Strings link the player to the instrument. They are the first component in a long equation made up of wood, wires, and wattage that all work together to create tone. An inexpensive way to change the sound of your guitar is to try different brands, gauges, and types of strings. There are so many varieties of strings on the market that it’s a challenge to make sense of what’s available. Let’s sort through some of the basics.
Roundwound Electric Guitar Strings
A roundwound electric guitar string is designed
to react with a magnetic pickup on a guitar.
A roundwound string comprises a ball end, a
core, and the cover wrap. Every company has
its own formula for making strings. The formula
includes the shape and diameter of the core,
the size of the cover wrap, and the angle and
tension of the wrap. There are countless varieties
and combinations among companies, but
when it comes to cover wrap, the three most
popular materials are pure nickel, nickel-plated
steel (NPS), and stainless steel. All three cover
wraps yield a different sound.
Pure nickel strings (such as GHS Burnished
Nickel sets) have the softest wrap, and this
produces a great mellow tone. In my experience,
pure nickel strings do not last as long as
NPS or stainless steel strings, but they can be
really useful in taming the high end of a bright
guitar. I have a really bright Telecaster with a
maple neck, and pure nickel strings work well
to balance out the highs on that guitar.
Nickel-plated steel strings are the type
I use most. Examples of NPS strings are
Ernie Ball Slinkys, D’Addario XLs, and SIT
Powerwounds. I prefer the SIT Powerwounds
(gauges .010–.046) for their tone and durability.
They also stay in tune very well (thus
the company name, SIT). About 8 percent of
an SIT Powerwound’s cover wrap material is
nickel and the rest is steel.
Stainless steel strings sound the brightest.
Tim Pfouts, Vice President of SIT Strings says,
“Stainless steel is the hardest metal of the
three types, so it can be tougher on your
fingers and eat up your frets more quickly
than NPS or pure nickel. However, stainless
steel strings also last the longest. If you have
a guitar you want to brighten up, try using
stainless steel strings.”
Most string companies use a hexagonal core
for their wound strings, which means if you
remove the cover wrap and place the string
under a microscope, the string’s core will
have six edges. Plain strings—typically the
1st, 2nd, and 3rd—are made of round wire
with no cover wrap. (Acoustic steel-string
sets and some heavier jazz roundwound sets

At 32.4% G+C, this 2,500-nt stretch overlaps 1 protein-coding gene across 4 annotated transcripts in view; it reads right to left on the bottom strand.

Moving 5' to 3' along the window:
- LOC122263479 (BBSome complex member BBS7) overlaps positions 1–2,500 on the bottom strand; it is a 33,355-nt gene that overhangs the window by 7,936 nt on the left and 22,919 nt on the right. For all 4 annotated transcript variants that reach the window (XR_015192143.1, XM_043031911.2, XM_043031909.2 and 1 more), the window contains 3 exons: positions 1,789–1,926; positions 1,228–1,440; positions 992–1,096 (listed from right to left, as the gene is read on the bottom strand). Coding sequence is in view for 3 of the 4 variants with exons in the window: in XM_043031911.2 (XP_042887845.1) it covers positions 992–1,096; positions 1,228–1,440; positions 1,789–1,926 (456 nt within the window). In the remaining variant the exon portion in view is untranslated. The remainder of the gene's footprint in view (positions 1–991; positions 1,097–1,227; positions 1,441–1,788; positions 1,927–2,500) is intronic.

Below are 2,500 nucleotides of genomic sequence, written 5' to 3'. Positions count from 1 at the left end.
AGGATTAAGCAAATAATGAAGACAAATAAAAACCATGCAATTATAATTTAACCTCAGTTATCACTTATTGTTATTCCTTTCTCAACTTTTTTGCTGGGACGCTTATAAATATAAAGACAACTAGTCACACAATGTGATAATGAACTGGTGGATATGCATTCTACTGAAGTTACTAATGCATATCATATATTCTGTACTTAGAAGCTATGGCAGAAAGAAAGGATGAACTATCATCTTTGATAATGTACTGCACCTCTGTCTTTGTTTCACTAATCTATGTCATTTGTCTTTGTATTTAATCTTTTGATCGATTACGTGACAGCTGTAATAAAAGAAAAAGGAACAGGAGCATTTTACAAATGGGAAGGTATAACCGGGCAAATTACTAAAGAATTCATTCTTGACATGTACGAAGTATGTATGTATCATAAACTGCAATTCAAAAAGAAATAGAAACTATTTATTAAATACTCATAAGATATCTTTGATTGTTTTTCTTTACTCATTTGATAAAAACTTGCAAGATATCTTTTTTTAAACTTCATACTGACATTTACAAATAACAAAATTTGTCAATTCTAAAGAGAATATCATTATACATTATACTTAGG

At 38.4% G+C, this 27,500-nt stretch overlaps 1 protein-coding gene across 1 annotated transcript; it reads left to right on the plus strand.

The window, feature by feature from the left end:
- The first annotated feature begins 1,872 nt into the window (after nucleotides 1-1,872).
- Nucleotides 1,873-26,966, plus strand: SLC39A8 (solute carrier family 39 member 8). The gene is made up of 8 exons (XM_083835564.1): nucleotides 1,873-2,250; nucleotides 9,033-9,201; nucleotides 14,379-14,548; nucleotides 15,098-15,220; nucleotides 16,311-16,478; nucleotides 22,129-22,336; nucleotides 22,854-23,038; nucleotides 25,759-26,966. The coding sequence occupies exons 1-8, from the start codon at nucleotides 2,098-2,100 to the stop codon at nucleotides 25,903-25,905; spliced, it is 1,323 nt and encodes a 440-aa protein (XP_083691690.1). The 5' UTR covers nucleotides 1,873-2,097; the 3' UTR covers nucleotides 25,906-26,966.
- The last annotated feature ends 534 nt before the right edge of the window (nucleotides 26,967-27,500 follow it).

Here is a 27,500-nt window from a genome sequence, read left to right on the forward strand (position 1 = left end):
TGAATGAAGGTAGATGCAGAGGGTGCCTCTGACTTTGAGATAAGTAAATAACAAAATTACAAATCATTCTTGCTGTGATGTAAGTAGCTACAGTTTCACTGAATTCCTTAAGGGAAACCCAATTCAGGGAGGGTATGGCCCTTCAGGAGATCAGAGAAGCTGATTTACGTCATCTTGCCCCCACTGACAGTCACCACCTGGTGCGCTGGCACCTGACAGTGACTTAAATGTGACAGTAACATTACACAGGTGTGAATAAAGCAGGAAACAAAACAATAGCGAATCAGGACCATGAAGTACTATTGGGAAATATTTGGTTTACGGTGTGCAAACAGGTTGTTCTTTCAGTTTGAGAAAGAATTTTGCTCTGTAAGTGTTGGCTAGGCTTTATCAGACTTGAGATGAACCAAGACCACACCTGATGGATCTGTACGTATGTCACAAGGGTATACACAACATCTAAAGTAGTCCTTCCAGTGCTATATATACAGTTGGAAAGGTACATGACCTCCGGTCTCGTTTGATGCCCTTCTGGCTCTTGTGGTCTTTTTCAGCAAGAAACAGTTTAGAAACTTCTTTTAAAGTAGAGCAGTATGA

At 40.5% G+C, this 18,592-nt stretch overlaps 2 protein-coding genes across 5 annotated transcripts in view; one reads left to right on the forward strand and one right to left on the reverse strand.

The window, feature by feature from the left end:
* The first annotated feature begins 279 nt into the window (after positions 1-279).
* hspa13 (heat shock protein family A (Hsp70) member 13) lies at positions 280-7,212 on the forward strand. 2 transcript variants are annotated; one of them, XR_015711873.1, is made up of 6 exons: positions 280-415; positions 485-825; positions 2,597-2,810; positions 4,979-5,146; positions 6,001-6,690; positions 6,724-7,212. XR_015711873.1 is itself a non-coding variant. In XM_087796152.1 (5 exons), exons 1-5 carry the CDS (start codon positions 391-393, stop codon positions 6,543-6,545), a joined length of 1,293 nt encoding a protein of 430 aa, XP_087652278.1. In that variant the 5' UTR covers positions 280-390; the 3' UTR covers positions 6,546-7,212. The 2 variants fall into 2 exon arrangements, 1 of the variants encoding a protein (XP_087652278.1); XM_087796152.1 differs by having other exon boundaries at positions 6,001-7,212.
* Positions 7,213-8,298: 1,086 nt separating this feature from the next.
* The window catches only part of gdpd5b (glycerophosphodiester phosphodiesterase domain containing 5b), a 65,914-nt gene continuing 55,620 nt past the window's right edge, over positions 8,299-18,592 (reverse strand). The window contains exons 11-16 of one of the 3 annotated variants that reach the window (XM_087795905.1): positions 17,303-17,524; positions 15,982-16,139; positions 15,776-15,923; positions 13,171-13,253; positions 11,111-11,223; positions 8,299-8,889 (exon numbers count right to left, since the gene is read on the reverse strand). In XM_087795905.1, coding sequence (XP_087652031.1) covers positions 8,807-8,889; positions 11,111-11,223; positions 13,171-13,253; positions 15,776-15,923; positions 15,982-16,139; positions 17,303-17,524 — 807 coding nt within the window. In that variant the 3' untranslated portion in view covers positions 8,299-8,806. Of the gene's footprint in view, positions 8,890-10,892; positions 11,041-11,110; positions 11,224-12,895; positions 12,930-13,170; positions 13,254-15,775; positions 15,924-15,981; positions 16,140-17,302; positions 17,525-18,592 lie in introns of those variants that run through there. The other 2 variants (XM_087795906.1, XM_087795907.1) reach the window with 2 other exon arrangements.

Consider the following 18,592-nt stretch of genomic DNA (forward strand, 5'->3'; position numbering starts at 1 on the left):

usually have a wound 3rd.) Between brands,
the tension and feel will vary mostly on the
wound strings. On plain strings of the same
gauge, the tension should be the same from
one brand to the next.
Acoustic Steel Strings
With acoustic steel strings, the first thing you
need to think about is the gauge. An electric
player will often choose acoustic strings
based on how they feel, which can lead to
installing strings that are too light. If you
want your acoustic to sound big and full, you
need to use big strings. With acoustics, you
don’t have tubes, speakers, and EQ pedals
to fatten up your tone, so the string plays a
bigger role in your guitar’s sound. Be sure
to pay close attention to the gauges when
comparing different brands, because, for
example, not every company’s “medium”
sets will contain the same gauges. Also, pay
attention to the metal materials so you can
be sure you’re comparing similar string types
For acoustic strings, the two most common
types of cover wrap material are 80/20 and
phosphor bronze. In both cases, the cover
wrap is made up of copper and zinc, and the
unwound 1st and 2nd strings are plain steel.
The wrap on an 80/20 wound string contains 80
percent copper and 20 percent zinc. This 80/20
formulation is sometimes called “bronze” or
“bright bronze,” but these terms can refer to a
string’s color rather than the type of metal, so
be sure to read the fine print. An 80/20 string
helps give the guitar a more crisp sound.
Phosphor-bronze strings sound slightly darker
and warmer than 80/20s. I use SIT’s Royal
Bronze set, which has a cover wrap that is 92
percent copper and 8 percent zinc. Because
I want my acoustic to sound as full as possible,
I string it with gauges .013–.056.
Classical strings used to be made from catgut—
which is made from the intestines of
sheep or goats, not cats. Catgut has also
been used for strings on tennis racquets and
for stitches to mend wounds. On a modern
classical guitar, the high E, B, and G strings
are made of nylon. The bass strings (low E,
A, and D) are often made of a soft nylon or
silk core with a silver or bronze cover wrap.
For flamenco and classical playing, I use SIT’s
High Tension Classic Elite sets because they
provide a very full and warm sound.
Find What Works for You
Reading about how different guitar strings
sound is like talking about how food tastes.
Everyone uses different terminology and has
personal views, so the best thing to do is
experiment and develop your own opinion.
There are many choices, but always remember
that, in its simplest form, a guitar is just
a chunk of wood with some frets and strings
on it. Find something that works and start
Paul “TFO” Allen
Paul “TFO” Allen is a multi-instrumentalist who has
worked with Big & Rich, Sebastian Bach, 112, Jake Owen,
Montgomery Gentry, Larry the Cable Guy, and many others.
He also has his own project called Ten Finger Orchestra,
and can be reached at email@example.com.
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